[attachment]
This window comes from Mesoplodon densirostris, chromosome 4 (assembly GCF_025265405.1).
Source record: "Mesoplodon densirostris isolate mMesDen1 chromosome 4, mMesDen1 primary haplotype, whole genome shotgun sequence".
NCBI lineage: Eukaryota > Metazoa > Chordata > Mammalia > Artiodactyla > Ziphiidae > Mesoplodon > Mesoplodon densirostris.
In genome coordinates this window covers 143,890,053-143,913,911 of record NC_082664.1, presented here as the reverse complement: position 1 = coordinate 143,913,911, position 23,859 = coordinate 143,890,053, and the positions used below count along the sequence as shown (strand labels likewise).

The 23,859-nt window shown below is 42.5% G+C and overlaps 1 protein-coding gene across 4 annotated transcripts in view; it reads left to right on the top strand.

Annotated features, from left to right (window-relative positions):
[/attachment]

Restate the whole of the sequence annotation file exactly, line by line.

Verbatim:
This window comes from Mesoplodon densirostris, chromosome 4 (assembly GCF_025265405.1).
Source record: "Mesoplodon densirostris isolate mMesDen1 chromosome 4, mMesDen1 primary haplotype, whole genome shotgun sequence".
NCBI lineage: Eukaryota > Metazoa > Chordata > Mammalia > Artiodactyla > Ziphiidae > Mesoplodon > Mesoplodon densirostris.
In genome coordinates this window covers 143,890,053-143,913,911 of record NC_082664.1, presented here as the reverse complement: position 1 = coordinate 143,913,911, position 23,859 = coordinate 143,890,053, and the positions used below count along the sequence as shown (strand labels likewise).

The 23,859-nt window shown below is 42.5% G+C and overlaps 1 protein-coding gene across 4 annotated transcripts in view; it reads left to right on the top strand.

Annotated features, from left to right (window-relative positions):